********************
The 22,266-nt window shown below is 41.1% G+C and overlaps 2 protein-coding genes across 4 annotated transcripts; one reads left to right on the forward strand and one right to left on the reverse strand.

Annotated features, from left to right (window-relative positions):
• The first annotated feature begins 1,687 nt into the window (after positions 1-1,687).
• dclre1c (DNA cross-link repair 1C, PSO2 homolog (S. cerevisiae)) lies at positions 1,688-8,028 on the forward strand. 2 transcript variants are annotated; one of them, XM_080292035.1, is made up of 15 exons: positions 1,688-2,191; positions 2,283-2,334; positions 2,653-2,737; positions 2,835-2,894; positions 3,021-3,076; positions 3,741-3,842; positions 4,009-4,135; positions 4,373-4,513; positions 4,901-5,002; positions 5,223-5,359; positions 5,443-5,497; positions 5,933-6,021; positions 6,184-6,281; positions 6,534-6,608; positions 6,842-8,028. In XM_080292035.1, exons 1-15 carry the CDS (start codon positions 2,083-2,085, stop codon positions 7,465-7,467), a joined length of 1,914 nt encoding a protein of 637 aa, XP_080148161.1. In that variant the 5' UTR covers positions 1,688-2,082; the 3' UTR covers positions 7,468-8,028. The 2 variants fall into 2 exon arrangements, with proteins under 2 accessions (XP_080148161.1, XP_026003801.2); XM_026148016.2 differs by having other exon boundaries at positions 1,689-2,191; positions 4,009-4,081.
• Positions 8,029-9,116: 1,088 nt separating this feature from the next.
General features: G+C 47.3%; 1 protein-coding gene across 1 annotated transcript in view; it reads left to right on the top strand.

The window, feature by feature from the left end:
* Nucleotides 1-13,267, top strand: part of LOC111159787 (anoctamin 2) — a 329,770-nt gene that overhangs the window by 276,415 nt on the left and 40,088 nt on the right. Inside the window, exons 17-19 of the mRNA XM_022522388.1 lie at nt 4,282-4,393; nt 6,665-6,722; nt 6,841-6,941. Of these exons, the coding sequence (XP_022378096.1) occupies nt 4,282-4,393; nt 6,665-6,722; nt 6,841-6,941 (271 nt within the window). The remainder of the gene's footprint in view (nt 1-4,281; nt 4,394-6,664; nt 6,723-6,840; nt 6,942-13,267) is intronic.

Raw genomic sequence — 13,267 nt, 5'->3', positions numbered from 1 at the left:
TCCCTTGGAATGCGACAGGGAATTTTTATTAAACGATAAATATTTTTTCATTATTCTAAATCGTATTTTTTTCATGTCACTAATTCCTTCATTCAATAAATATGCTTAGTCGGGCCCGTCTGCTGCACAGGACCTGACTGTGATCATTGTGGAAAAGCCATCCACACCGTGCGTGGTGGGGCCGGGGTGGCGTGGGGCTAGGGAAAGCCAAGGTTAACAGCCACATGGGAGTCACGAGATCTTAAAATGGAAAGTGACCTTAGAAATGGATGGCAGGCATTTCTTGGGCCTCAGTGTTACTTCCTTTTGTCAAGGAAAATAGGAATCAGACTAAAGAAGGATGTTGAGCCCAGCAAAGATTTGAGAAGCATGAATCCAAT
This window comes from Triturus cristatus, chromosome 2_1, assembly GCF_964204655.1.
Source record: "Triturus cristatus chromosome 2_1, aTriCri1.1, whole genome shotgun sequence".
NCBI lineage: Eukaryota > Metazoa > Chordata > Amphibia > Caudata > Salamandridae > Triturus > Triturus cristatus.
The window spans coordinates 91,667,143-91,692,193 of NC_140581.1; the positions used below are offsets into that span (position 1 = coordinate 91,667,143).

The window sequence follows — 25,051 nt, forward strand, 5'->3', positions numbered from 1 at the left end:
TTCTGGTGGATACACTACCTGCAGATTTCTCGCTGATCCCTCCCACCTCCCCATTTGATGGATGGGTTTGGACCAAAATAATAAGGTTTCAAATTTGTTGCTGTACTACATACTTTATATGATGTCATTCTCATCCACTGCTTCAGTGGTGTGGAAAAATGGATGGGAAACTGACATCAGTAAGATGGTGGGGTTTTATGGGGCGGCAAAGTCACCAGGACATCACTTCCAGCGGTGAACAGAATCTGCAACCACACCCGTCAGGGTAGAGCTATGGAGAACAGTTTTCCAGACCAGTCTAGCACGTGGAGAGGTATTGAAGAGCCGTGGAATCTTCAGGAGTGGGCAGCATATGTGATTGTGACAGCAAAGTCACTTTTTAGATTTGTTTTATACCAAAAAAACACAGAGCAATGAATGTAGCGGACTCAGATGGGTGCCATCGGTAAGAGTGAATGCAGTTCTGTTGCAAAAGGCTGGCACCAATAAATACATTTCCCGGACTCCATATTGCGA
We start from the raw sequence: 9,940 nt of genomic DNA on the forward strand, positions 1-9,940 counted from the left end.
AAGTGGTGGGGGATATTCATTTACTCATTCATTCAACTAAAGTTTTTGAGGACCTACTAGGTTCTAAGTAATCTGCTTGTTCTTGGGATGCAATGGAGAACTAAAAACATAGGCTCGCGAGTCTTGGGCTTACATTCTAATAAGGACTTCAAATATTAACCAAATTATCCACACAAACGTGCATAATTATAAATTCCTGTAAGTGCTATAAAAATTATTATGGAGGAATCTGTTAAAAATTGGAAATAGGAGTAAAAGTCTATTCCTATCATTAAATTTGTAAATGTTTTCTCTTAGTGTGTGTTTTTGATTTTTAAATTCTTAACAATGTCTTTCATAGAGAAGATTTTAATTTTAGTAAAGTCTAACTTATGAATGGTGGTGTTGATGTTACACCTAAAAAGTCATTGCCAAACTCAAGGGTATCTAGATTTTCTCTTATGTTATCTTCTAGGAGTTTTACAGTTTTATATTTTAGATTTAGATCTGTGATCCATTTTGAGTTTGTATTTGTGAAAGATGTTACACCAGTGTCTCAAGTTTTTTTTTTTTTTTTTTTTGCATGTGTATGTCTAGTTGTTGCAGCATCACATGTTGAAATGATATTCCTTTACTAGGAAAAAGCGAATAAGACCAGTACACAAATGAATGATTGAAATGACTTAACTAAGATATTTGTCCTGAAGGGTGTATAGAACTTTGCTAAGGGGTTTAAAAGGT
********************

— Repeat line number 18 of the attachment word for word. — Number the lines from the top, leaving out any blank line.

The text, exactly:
AAGTGGTGGGGGATATTCATTTACTCATTCATTCAACTAAAGTTTTTGAGGACCTACTAGGTTCTAAGTAATCTGCTTGTTCTTGGGATGCAATGGAGAACTAAAAACATAGGCTCGCGAGTCTTGGGCTTACATTCTAATAAGGACTTCAAATATTAACCAAATTATCCACACAAACGTGCATAATTATAAATTCCTGTAAGTGCTATAAAAATTATTATGGAGGAATCTGTTAAAAATTGGAAATAGGAGTAAAAGTCTATTCCTATCATTAAATTTGTAAATGTTTTCTCTTAGTGTGTGTTTTTGATTTTTAAATTCTTAACAATGTCTTTCATAGAGAAGATTTTAATTTTAGTAAAGTCTAACTTATGAATGGTGGTGTTGATGTTACACCTAAAAAGTCATTGCCAAACTCAAGGGTATCTAGATTTTCTCTTATGTTATCTTCTAGGAGTTTTACAGTTTTATATTTTAGATTTAGATCTGTGATCCATTTTGAGTTTGTATTTGTGAAAGATGTTACACCAGTGTCTCAAGTTTTTTTTTTTTTTTTTTTTGCATGTGTATGTCTAGTTGTTGCAGCATCACATGTTGAAATGATATTCCTTTACTAGGAAAAAGCGAATAAGACCAGTACACAAATGAATGATTGAAATGACTTAACTAAGATATTTGTCCTGAAGGGTGTATAGAACTTTGCTAAGGGGTTTAAAAGGT